LOOKING BACK: Death comes to the state line

This undated photo shows how Morrill's Main Street looked in the early 1900s.One of the businesses pictured was the Farmers and Merchants Bank, where Sylvia Kelly was employed. Miss Kelly was killed in 1918 in a case of mistaken identity.

Local newspapers not only chronicle the “hard news” of the day, but also some of the quirky stories of people in strange circumstances — stories that add texture and context to the life of the community.

That’s because news tells of the places and events, while people tell the stories.

Some are humorous, like the conductor who stopped the train to retrieve his dentures that had fallen out the window. Maybe he’d sneezed really hard.

Others were more tragic. One in particular happened just before Christmas, making it even more memorable.

The Dec. 11, 2008, Yesteryears timeline in the Gering Courier included a short item under the “90 Years Ago” heading: “Morrill bank employee Miss Sylvia Kelly was killed by peace officers at Henry when the car she was riding in was fired upon by mistake.”

By mistake? What does that mean? Shouldn’t peace officers be more careful? Unanswered questions demand further research, which led to a tragic tale.

The first story appeared in the Dec. 13, 1918, edition of the Courier. On Wednesday, Dec. 11 at about 8:15 p.m. near Henry, Denver detective Clifford L. Landry shot at what he thought was a stolen vehicle for refusing to stop. The short life of the 19-year-old Sylvia Kelly came to an end that day.

A coroner’s jury was impaneled later that night by Scotts Bluff County Sheriff Frank Koenig and County Attorney J.L. Grimm. The jury determined that Landry had fired the shot “without felonious intent.”

So how did this young woman seem to end up in the wrong place at the wrong time? Details in the story shed some light.

Kelly was an employee of the Merchants Bank at Morrill. She had been visiting her parents about 25 miles north of Torrington, Wyoming. For the return trip on Dec. 11, 1918, she hired Torrington garage owner James P. Nolan to drive her to Henry, where she was to take the night train back to Morrill.

Remember, this was a time when Nebraska’s rural roads were mostly “primitive,” especially for vehicular travel.

About the same time Kelly started on her last ride, an anonymous call came into the Goshen County Sheriff’s office in Torrington. The voice on the line said a car had been stolen from Main Street and was heading east toward Henry, just inside the Nebraska state line. Sheriff James Sherman and Landry, who was working for the sheriff, went to pursue what turned out to be the wrong suspect. That is if one even existed.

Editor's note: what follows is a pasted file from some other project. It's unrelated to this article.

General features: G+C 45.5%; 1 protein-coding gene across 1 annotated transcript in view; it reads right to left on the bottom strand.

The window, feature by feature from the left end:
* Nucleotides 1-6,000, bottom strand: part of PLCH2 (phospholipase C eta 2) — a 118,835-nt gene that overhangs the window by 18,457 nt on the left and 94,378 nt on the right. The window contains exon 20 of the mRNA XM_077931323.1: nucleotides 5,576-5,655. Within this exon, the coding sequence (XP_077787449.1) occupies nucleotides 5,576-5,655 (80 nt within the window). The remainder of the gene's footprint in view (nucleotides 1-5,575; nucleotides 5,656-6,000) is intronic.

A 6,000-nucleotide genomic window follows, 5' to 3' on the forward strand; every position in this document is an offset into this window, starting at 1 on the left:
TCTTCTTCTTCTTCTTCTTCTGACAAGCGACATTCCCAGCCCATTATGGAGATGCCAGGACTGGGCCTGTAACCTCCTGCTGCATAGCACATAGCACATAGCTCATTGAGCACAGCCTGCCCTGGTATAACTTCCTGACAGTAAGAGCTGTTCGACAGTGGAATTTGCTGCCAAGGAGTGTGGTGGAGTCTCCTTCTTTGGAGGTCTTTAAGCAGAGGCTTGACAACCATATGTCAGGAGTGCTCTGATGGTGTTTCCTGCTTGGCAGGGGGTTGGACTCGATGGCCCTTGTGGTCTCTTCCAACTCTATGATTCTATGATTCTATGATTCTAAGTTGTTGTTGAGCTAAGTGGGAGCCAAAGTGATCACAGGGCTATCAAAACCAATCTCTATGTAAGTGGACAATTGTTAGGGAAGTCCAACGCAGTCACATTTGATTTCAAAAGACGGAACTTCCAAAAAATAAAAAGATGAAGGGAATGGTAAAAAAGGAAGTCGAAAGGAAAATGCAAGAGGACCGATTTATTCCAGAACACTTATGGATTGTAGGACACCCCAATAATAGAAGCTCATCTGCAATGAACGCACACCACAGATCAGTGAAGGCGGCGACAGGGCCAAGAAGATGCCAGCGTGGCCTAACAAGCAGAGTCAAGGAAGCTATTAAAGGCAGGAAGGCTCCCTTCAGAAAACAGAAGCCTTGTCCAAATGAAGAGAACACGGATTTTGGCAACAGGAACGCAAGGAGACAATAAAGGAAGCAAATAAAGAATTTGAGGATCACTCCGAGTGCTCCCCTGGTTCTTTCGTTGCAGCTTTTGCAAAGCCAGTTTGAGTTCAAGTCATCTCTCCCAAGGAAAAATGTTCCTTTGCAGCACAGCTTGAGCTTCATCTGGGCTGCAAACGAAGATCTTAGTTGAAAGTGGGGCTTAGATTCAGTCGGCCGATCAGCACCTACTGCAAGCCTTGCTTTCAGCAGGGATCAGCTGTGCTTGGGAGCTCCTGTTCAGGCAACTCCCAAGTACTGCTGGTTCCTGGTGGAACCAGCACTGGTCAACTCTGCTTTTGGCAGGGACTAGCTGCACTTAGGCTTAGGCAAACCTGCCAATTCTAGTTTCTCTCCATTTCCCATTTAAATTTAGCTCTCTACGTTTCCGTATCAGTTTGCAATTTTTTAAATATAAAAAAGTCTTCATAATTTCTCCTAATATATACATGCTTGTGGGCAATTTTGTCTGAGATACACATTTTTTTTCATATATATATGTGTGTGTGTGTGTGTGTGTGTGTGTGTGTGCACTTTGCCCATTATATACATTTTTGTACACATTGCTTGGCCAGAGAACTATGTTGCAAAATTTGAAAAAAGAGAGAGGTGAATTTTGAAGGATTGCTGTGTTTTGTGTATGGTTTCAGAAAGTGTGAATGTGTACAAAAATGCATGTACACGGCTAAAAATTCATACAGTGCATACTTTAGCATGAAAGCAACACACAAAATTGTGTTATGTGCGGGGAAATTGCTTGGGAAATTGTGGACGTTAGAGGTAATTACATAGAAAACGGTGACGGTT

Sherman and Landry caught up with the suspect car at Henry and it refused to stop. Sherman admitted he fired the first shot to puncture a tire. Landry shot as well, but one of his bullets killed the woman.

After a preliminary hearing, the two men were placed under $5,000 bonds while awaiting trial in district court for Scotts Bluff County.

Landry’s trial came up first, in March 1919. The courtroom was packed most days, with many from the Torrington and Henry areas — including Kelly’s father.

After deliberating nearly 24 hours, the jury found Landry guilty of manslaughter. Landry’s attorneys said he “has indicated his intention to accept the finding of the jury and take the situation just as it lays.”

Sherman’s manslaughter trial began in April. During his testimony, Sherman said he had “in no manner deputized Landry to assist him.”

Never answered was an obvious question: If Landry hadn’t been deputized, why was he shooting at people? Why was he even part of the pursuit?

After about 30 minutes of deliberation, the jury found Sherman not guilty.

The story from the May 2, 1919, Courier ended with “Whether full justice has been done or not will probably never develop further now, although there are some who still claim not.”

This story just brought up more questions, but they will remain unanswered. What about the many contradictions in the testimony? Why wasn’t the anonymous phone call investigated further? Was the reportedly stolen car ever found or was the entire story a fabrication?

The mission of the newspaper is to tell the stories of our lives and times. Those stories need to be set down in print and online so they don’t vanish from our institutional memory.

We're always interested in hearing about news in our community. Let us know what's going on!

Jerry Purvis is a reporter with the Star-Herald. He can be reached at 308-632-9046 or emailed at jpurvis@starherald.com.

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